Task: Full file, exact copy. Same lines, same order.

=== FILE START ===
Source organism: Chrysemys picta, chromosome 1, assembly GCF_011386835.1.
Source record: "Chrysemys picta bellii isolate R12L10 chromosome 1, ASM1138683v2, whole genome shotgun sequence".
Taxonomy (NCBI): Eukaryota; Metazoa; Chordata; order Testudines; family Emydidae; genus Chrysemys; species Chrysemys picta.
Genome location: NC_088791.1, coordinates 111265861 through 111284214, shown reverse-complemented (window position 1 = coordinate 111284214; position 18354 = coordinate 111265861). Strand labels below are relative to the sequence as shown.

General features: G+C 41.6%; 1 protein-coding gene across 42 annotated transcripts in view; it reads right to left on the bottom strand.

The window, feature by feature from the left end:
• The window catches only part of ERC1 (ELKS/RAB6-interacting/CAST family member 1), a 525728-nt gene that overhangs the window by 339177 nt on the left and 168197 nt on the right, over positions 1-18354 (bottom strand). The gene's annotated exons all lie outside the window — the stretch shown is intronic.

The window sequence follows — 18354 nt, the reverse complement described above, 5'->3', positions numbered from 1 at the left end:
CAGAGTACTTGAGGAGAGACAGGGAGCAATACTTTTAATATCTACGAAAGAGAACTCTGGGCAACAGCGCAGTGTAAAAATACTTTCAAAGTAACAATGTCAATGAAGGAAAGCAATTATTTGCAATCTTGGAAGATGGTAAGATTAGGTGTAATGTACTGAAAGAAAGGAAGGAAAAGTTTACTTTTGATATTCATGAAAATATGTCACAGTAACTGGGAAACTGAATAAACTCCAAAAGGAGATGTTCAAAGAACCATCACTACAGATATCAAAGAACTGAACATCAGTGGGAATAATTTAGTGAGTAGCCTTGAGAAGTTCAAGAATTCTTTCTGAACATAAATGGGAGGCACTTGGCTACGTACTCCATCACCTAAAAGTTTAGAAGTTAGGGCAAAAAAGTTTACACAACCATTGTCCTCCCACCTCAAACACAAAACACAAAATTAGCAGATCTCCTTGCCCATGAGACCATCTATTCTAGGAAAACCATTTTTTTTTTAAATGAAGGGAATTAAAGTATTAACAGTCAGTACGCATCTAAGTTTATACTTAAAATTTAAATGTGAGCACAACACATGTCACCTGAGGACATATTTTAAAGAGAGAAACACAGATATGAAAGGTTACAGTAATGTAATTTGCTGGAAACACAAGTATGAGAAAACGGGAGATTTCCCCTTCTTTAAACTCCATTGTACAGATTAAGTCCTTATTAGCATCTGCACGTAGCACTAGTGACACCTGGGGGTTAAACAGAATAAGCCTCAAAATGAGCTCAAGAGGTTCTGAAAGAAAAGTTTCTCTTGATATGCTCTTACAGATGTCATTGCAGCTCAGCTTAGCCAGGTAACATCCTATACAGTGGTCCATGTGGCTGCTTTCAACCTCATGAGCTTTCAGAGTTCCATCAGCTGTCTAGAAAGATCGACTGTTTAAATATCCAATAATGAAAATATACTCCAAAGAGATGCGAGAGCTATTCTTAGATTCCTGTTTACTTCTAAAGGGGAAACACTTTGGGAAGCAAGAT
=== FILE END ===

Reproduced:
Source organism: Chrysemys picta, chromosome 1, assembly GCF_011386835.1.
Source record: "Chrysemys picta bellii isolate R12L10 chromosome 1, ASM1138683v2, whole genome shotgun sequence".
Taxonomy (NCBI): Eukaryota; Metazoa; Chordata; order Testudines; family Emydidae; genus Chrysemys; species Chrysemys picta.
Genome location: NC_088791.1, coordinates 111265861 through 111284214, shown reverse-complemented (window position 1 = coordinate 111284214; position 18354 = coordinate 111265861). Strand labels below are relative to the sequence as shown.

General features: G+C 41.6%; 1 protein-coding gene across 42 annotated transcripts in view; it reads right to left on the bottom strand.

The window, feature by feature from the left end:
• The window catches only part of ERC1 (ELKS/RAB6-interacting/CAST family member 1), a 525728-nt gene that overhangs the window by 339177 nt on the left and 168197 nt on the right, over positions 1-18354 (bottom strand). The gene's annotated exons all lie outside the window — the stretch shown is intronic.

The window sequence follows — 18354 nt, the reverse complement described above, 5'->3', positions numbered from 1 at the left end:
CAGAGTACTTGAGGAGAGACAGGGAGCAATACTTTTAATATCTACGAAAGAGAACTCTGGGCAACAGCGCAGTGTAAAAATACTTTCAAAGTAACAATGTCAATGAAGGAAAGCAATTATTTGCAATCTTGGAAGATGGTAAGATTAGGTGTAATGTACTGAAAGAAAGGAAGGAAAAGTTTACTTTTGATATTCATGAAAATATGTCACAGTAACTGGGAAACTGAATAAACTCCAAAAGGAGATGTTCAAAGAACCATCACTACAGATATCAAAGAACTGAACATCAGTGGGAATAATTTAGTGAGTAGCCTTGAGAAGTTCAAGAATTCTTTCTGAACATAAATGGGAGGCACTTGGCTACGTACTCCATCACCTAAAAGTTTAGAAGTTAGGGCAAAAAAGTTTACACAACCATTGTCCTCCCACCTCAAACACAAAACACAAAATTAGCAGATCTCCTTGCCCATGAGACCATCTATTCTAGGAAAACCATTTTTTTTTTAAATGAAGGGAATTAAAGTATTAACAGTCAGTACGCATCTAAGTTTATACTTAAAATTTAAATGTGAGCACAACACATGTCACCTGAGGACATATTTTAAAGAGAGAAACACAGATATGAAAGGTTACAGTAATGTAATTTGCTGGAAACACAAGTATGAGAAAACGGGAGATTTCCCCTTCTTTAAACTCCATTGTACAGATTAAGTCCTTATTAGCATCTGCACGTAGCACTAGTGACACCTGGGGGTTAAACAGAATAAGCCTCAAAATGAGCTCAAGAGGTTCTGAAAGAAAAGTTTCTCTTGATATGCTCTTACAGATGTCATTGCAGCTCAGCTTAGCCAGGTAACATCCTATACAGTGGTCCATGTGGCTGCTTTCAACCTCATGAGCTTTCAGAGTTCCATCAGCTGTCTAGAAAGATCGACTGTTTAAATATCCAATAATGAAAATATACTCCAAAGAGATGCGAGAGCTATTCTTAGATTCCTGTTTACTTCTAAAGGGGAAACACTTTGGGAAGCAAGAT